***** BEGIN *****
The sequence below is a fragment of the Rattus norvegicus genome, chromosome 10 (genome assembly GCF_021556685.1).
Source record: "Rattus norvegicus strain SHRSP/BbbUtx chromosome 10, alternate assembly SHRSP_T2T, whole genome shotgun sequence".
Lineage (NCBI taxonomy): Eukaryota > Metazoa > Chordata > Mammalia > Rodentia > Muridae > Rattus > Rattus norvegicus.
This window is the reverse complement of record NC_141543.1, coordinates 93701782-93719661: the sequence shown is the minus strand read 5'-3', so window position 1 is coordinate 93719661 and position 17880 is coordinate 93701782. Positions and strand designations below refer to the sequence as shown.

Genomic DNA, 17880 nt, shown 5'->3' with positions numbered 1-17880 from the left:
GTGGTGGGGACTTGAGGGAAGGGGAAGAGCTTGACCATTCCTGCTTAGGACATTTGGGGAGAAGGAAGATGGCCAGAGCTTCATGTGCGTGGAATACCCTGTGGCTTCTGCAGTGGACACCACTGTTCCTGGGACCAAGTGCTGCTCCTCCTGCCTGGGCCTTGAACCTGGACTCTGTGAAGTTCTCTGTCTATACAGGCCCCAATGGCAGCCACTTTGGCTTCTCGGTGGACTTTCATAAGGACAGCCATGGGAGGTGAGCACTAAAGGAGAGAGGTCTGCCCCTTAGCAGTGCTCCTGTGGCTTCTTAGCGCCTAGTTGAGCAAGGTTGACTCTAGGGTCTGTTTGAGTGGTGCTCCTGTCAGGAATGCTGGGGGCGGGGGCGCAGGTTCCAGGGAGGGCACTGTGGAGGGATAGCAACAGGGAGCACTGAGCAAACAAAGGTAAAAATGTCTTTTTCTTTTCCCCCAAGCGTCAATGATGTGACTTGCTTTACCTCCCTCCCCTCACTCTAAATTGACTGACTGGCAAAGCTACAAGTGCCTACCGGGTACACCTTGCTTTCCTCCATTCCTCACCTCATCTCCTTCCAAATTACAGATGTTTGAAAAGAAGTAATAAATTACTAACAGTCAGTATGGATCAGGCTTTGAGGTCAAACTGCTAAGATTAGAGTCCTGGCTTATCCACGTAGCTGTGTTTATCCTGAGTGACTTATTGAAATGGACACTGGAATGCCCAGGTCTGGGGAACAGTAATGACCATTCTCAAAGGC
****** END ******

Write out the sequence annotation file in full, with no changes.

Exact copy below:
The sequence below is a fragment of the Rattus norvegicus genome, chromosome 10 (genome assembly GCF_021556685.1).
Source record: "Rattus norvegicus strain SHRSP/BbbUtx chromosome 10, alternate assembly SHRSP_T2T, whole genome shotgun sequence".
Lineage (NCBI taxonomy): Eukaryota > Metazoa > Chordata > Mammalia > Rodentia > Muridae > Rattus > Rattus norvegicus.
This window is the reverse complement of record NC_141543.1, coordinates 93701782-93719661: the sequence shown is the minus strand read 5'-3', so window position 1 is coordinate 93719661 and position 17880 is coordinate 93701782. Positions and strand designations below refer to the sequence as shown.

Genomic DNA, 17880 nt, shown 5'->3' with positions numbered 1-17880 from the left:
GTGGTGGGGACTTGAGGGAAGGGGAAGAGCTTGACCATTCCTGCTTAGGACATTTGGGGAGAAGGAAGATGGCCAGAGCTTCATGTGCGTGGAATACCCTGTGGCTTCTGCAGTGGACACCACTGTTCCTGGGACCAAGTGCTGCTCCTCCTGCCTGGGCCTTGAACCTGGACTCTGTGAAGTTCTCTGTCTATACAGGCCCCAATGGCAGCCACTTTGGCTTCTCGGTGGACTTTCATAAGGACAGCCATGGGAGGTGAGCACTAAAGGAGAGAGGTCTGCCCCTTAGCAGTGCTCCTGTGGCTTCTTAGCGCCTAGTTGAGCAAGGTTGACTCTAGGGTCTGTTTGAGTGGTGCTCCTGTCAGGAATGCTGGGGGCGGGGGCGCAGGTTCCAGGGAGGGCACTGTGGAGGGATAGCAACAGGGAGCACTGAGCAAACAAAGGTAAAAATGTCTTTTTCTTTTCCCCCAAGCGTCAATGATGTGACTTGCTTTACCTCCCTCCCCTCACTCTAAATTGACTGACTGGCAAAGCTACAAGTGCCTACCGGGTACACCTTGCTTTCCTCCATTCCTCACCTCATCTCCTTCCAAATTACAGATGTTTGAAAAGAAGTAATAAATTACTAACAGTCAGTATGGATCAGGCTTTGAGGTCAAACTGCTAAGATTAGAGTCCTGGCTTATCCACGTAGCTGTGTTTATCCTGAGTGACTTATTGAAATGGACACTGGAATGCCCAGGTCTGGGGAACAGTAATGACCATTCTCAAAGGC